Selkirk rex are quite different in personality to the other rex breeds - they are much stockier cats, and calmer than the wiry althletic cornish & devon rexes, not at all similar, so disregard anything you know about other rexes!

They come in longhair and shorthair - the shorthairs coat looks like a lambs fleece, and the longhair is soft curly waves, both are fairly easy to care for as they don't have a tendency to mat, so are lower maintenance than a persian or similar.

I'm not sure about availability or pricing in the US, in the UK they are gaining popularity but not the most common breed to find, so I'd imagine there may be waiting lists involved in finding a kitten! A pet quality selkirk would be one that doesn't have a perfect quality coat for the showring (but they are still curly).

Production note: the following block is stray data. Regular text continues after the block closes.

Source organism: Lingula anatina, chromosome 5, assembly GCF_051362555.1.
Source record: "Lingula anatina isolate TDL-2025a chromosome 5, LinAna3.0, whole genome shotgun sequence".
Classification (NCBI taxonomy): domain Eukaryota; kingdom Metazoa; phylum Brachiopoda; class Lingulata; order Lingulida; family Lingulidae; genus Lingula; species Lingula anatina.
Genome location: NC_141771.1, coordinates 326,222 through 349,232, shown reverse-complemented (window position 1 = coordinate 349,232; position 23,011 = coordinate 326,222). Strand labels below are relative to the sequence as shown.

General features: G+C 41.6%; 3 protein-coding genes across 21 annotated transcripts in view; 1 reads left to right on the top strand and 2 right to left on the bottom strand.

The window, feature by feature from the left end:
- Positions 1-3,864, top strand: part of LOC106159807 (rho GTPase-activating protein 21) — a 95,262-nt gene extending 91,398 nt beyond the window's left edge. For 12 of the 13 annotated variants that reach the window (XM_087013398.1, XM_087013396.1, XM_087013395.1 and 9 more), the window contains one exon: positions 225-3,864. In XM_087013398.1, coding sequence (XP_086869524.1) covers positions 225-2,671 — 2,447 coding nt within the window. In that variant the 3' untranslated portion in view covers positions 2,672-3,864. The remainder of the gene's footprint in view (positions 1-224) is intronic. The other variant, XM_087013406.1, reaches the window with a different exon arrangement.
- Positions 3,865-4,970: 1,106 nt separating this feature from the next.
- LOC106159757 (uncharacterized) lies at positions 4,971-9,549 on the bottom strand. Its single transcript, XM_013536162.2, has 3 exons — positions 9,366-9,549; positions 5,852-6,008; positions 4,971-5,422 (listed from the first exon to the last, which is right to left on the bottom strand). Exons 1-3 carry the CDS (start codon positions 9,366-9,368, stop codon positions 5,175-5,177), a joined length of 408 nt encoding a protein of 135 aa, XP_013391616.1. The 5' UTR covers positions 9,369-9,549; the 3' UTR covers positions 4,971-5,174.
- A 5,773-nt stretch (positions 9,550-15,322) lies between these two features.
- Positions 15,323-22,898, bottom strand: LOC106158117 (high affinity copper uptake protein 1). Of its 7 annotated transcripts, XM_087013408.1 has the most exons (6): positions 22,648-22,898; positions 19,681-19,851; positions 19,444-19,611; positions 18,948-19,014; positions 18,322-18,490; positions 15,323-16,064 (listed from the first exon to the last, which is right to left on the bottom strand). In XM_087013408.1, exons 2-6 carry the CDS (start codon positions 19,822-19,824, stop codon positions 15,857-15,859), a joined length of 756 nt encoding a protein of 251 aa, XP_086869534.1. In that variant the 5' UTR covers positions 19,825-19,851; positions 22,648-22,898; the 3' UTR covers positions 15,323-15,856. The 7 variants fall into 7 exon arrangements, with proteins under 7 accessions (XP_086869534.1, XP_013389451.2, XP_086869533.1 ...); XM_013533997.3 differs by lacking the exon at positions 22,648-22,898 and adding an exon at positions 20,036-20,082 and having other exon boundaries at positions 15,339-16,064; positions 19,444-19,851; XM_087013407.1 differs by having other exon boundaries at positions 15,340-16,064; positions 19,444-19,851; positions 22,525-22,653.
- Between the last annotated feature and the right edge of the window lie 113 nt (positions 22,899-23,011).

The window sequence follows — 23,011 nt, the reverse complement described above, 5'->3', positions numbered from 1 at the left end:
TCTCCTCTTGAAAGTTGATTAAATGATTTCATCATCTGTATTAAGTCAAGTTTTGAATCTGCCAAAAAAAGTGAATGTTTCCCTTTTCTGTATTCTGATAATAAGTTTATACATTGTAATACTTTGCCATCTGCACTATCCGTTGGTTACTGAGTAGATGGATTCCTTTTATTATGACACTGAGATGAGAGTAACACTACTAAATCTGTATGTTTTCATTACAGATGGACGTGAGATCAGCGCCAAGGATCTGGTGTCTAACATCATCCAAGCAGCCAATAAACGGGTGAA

The breeds used in its development (British Shorthair, Persian, Exotic SH) have all contributed to its personality and they tend to be quite laid back and patient, and a good mix of independence and affection-seeking - they're not likely to spend the day glued to your side but are happy to seek out a lap for a cuddle while you're watching telly.

Can't help with the other breeds you mention though!
post #11 of 17
Do your research first! Get some purebred cat books out of the library that shows you pictures, general info on the breeds, etc. Go to a local cat show in your area to see the breeds in person, talk to breeders of those breeds you like.

Make a list of what you are interested in. Do NOT buy the first purebred you "think" you want. Look around, shop slowly - not impulsively. Look on the net at different cats, breeders, and what they have to offer.